Appalachian Basin

Study: Marcellus Shale Development Has Cut Pa. Natural Gas Bills 40 Percent Since 2007

A new study from the University of Pennsylvania’s Kleinman Center for Energy Policy credits the abundance of Marcellus Shale natural gas for a 40 percent reduction in natural gas bills in the Commonwealth compared to a decade ago. And, as the report notes, this trend is being seen nationally too.

As Christina Simeone, author of the report and director of policy and external affairs at the Kleinman Center, said in the study’s press release,

“In terms of cost, shale gas has been a clear win for consumers.”

The study explains that annual Pennsylvania natural gas production increased by 2,800 percent from 2007 to 2016. According to the study,

“The increase was larger than in any other major gas producing state, and made Pennsylvania the biggest driver of America’s 32% increase in annual natural gas production.”

In fact, Pennsylvania went from consuming four times more gas than it produced in 2007 to becoming a net exporter of the resource in 2011, and exporting or storing 75 percent of the gas produced in the state by 2016. This was done at the same time that overall gas demand within the state increased by 50.5 percent, compared to a national increase in demand of 18.5 percent.

The end result is that Pennsylvania’s consumers are seeing significant reductions in the price of gas today versus a decade ago.

It should be noted (and is in the study) that Pennsylvania has historically had higher natural gas prices for residential consumers than the national average, and that is still the case. But, as the study explains, residential prices are falling at a faster rate (40 percent or a decrease of $6.79/Mcf) than the national average, which is also decreasing dramatically (34 percent or a decrease of $5.09/Mcf).

This is also resulting in fewer utility service terminations, total debt and consumers in debt in the Commonwealth, as the study notes,

“Comparing 2007 levels to 2016 on a statewide annual basis, the total number of customers in debt was reduced by almost 79,000 people, total dollars in debt was reduced by nearly $49 million (nominal terms), and customer service terminations (where gas service is shut off due to debt) were reduced by over 4,000 people. The cost of customer assistance programs also dropped by over $72.5 million (nominal terms).” (emphasis added)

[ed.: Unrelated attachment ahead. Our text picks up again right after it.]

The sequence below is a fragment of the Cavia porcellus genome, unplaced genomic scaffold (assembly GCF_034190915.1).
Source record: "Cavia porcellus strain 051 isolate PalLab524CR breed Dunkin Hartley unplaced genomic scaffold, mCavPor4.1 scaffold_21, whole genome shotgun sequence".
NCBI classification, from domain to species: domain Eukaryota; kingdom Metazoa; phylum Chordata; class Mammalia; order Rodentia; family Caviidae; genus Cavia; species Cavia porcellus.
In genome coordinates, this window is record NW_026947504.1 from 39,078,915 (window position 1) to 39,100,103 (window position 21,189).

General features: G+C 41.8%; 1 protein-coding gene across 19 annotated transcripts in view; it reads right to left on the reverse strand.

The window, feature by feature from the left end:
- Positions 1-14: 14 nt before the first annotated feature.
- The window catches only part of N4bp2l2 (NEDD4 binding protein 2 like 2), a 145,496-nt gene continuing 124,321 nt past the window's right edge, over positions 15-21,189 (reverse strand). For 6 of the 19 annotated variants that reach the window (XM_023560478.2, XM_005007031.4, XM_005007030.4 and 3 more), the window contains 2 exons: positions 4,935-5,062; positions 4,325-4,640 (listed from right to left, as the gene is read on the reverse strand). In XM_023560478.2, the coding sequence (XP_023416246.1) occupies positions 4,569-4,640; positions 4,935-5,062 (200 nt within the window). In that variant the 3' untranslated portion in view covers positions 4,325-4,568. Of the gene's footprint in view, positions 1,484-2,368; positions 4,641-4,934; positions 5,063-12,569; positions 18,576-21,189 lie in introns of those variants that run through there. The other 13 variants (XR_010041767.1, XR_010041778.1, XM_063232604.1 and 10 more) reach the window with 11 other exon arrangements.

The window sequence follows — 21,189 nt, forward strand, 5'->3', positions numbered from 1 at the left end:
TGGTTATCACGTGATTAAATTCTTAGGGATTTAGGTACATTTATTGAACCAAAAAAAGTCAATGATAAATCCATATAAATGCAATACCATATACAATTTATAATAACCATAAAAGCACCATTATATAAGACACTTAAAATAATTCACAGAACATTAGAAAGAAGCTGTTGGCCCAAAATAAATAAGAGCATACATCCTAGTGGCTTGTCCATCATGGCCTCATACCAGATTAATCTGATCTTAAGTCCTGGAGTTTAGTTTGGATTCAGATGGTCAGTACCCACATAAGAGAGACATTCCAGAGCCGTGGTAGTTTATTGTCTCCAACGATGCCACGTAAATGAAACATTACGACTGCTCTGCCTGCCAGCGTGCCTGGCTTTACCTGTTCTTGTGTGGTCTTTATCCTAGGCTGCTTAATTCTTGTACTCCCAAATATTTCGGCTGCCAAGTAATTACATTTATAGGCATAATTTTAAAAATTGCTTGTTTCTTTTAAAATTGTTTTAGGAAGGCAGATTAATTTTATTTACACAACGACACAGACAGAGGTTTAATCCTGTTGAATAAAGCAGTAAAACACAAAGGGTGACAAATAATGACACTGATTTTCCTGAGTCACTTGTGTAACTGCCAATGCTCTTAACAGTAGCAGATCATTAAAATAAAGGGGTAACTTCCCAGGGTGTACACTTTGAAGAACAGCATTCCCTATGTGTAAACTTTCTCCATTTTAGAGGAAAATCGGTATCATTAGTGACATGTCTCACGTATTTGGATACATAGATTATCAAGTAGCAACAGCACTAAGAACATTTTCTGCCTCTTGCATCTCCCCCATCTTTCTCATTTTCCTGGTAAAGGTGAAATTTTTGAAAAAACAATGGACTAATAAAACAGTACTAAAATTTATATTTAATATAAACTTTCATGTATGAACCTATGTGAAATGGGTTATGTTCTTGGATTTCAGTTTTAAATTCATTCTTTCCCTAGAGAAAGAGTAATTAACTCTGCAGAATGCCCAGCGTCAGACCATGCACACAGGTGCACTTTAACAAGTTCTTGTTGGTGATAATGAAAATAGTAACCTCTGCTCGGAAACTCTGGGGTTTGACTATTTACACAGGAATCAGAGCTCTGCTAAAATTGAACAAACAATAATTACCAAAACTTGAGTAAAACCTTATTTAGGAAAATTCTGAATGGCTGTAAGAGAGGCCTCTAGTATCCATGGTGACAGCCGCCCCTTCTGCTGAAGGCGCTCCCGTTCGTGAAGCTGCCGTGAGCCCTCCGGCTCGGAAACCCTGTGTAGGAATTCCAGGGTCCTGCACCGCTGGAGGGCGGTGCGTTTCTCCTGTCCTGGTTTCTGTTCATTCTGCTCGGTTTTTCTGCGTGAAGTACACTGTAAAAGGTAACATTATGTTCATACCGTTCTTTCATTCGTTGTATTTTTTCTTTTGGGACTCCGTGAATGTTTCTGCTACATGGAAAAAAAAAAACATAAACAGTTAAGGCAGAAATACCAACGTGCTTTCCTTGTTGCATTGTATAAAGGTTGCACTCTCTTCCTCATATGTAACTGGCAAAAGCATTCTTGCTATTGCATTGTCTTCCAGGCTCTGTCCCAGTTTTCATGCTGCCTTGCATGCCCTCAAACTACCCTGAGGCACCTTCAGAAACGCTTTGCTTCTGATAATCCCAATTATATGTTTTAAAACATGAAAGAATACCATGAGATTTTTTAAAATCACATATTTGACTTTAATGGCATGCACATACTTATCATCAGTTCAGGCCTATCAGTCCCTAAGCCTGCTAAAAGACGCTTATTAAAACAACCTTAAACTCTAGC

Further, the commodity price that utilities are charging residential customers has dropped significantly – 72 percent – from an inflation adjusted annual average of $11.76/Mcf in 2007 to $3.28/Mcf in 2016. As the study explains,

“It is important to note that PA NGDC’s are required to follow a least-cost natural gas procurement strategy in the competitive wholesale gas markets, then pass along gas costs to retail ratepayers with no profit markup. As a result, gas consumers enjoy the benefits of wholesale gas cost reductions.” (emphasis added)

The industrial and commercial sectors have seen even more of an impact, with the PA Hubs Average – a proxy for Pa. industrial and commercial gas commodity prices – decreasing 65 percent from 2010 to 2016, while the Henry Hub has seen a lower, but still impressive, 44 percent decrease during that time period.  The largest reductions, both in Pennsylvania and nationally, occurred in the electric power sector, where the price reductions were 79% (a decrease of $7.32/Mcf) and 65% (a decrease of $5.47/Mcf), respectively.

Gas demand has increased by 250 percent in the electricity sector since 2007 – transitioning from the smallest sector to the largest for natural gas demand – and is driving the increased overall demand for the state. That is a trend that is also being seen nationally, with U.S. electric power sector demand growing by 46 percent from 2007 to 2016 and taking the slot as the highest user of gas by sector.

As EID recently reported, that growth in Pennsylvania’s electric sector shows no signs of slowing down, with new natural gas power plants slated to bring more than $10.5 billion in investments and 12,359 megawatts (MW) of power to the Commonwealth over the next few years.

This latest study represents an important part of the Marcellus story – namely how even though shale development takes place in select parts of the state, it really is benefitting the state as a whole, and particularly consumers.  As cold weather sets in this week and many Pennsylvanians turn on the heat for the first time this season, it will be costing them far less than a decade ago thanks to the Marcellus Shale.

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